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Renovating NB Invalid Saloon 461 - Chapter 12

Refurbishing the NBR mirror

WSS appeared with a mirror which had "NBR" etched into the face of the glass. And it fitted very nicely on to the space above and behind the wash-hand basin, so Chris set about tidying it up and preparing it for use. The stained and painted frame was dismantled and repaired with dowels and glue. The old stain and paint were then removed and a repair piece glued into place to fix a notch which was found in the lower horizontal cross-member. Chris is seen here creating the replacement piece of mahogany for the notch repair. The mirror frame can be seen in the vice at the lower right of the photo.


At long last the bakelite switch in the toilet was replaced by a brass one. A simple job you might think? No. The wires into the original switch were too short for the new switch so they had to be extended using choc-block connectors. Then the backing plate for the swtich had to have a larger hole cut in it to allow space for the new connectors. Finally the new switch was connected up and screwed into place. All this work had to take place in near darkness because of course, the light in the toilet was not operational as there was no switch! The end result justified all the trauma though.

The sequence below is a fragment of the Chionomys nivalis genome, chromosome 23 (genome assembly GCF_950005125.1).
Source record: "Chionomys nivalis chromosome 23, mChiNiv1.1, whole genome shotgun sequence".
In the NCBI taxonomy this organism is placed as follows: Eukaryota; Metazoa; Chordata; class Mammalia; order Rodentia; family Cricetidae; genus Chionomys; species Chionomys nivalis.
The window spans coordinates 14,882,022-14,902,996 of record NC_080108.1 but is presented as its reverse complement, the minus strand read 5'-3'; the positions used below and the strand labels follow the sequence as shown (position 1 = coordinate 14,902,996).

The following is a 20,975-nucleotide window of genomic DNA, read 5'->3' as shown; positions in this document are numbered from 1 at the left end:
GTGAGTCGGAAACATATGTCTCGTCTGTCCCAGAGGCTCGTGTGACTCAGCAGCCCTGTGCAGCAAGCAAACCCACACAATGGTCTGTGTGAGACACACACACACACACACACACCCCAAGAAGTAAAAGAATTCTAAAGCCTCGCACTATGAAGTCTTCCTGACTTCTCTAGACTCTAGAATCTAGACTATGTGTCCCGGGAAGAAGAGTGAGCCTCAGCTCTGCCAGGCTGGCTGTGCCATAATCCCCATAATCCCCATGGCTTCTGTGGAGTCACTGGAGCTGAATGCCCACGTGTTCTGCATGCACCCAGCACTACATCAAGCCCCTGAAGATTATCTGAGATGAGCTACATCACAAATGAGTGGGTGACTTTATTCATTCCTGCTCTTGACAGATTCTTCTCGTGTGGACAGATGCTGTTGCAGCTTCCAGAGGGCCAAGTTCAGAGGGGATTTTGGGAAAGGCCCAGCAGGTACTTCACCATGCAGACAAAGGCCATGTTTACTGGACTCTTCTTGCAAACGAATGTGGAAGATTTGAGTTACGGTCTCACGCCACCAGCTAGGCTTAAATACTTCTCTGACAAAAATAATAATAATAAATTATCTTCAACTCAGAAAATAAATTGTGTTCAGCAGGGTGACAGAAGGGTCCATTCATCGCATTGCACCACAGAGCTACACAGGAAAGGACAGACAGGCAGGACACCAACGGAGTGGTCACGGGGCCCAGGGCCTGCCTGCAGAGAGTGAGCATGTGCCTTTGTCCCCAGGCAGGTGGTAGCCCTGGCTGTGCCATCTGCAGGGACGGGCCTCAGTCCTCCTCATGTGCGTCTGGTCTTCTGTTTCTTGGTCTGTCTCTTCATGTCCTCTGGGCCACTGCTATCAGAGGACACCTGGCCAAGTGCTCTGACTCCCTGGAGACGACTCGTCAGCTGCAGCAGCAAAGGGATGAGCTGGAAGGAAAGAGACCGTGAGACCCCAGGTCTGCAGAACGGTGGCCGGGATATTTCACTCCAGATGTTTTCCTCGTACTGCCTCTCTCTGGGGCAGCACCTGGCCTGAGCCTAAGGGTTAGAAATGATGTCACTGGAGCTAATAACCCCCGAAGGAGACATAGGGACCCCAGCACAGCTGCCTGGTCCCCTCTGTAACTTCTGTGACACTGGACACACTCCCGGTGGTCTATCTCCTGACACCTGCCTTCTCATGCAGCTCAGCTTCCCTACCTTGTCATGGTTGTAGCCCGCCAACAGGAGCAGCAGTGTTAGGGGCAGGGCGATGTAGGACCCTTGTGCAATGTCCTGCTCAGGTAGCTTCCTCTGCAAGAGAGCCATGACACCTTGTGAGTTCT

The west end bellows were removed to be replaced by newer asbestos-free bellows. The opportunity was taken while the bellows were off to clean, primer, undercoat and topcoat the ironwork of the gangway scissors. Fortunately it proved possible to remove the bellows without damaging the wooden batons which were bolted to the scissors to clamp the bellows to the ironwork. These were to be re-used to clamp the new bellows in place.

Completed gangway

Replacement bellows were located onsite (thankyou A McPhee!) and were fitted, clamped in place by the original woodwork. One piece was beyond repair and Don had to make a new one from some surplus mahogany. Chris Smith and Mike Noble were responsible for re-assemblyof the gangway. Finally Mike bolted the drop plate back in place but a new wooden spacer was required to set it at the correct angle to stop it scraping and fouling the floor when the bellows were compressed.

Robbie and Don made up and fitted the skirting boards for the west saloon. As well as rounding the top edge, a recess about 1mm deep was made in the back from the top edge down about 1/2" to allow the leatherette cloth to go behind the skirting without distorting it.

Robbie working on the skirting board

Toilet roll holder

A reproduction "period" brass toilet roll holder was sourced (Don's extensive trawling on the internet), then fitted to the wall of the toilet compartment (where else?). Hopefully you can see it "fits the part".

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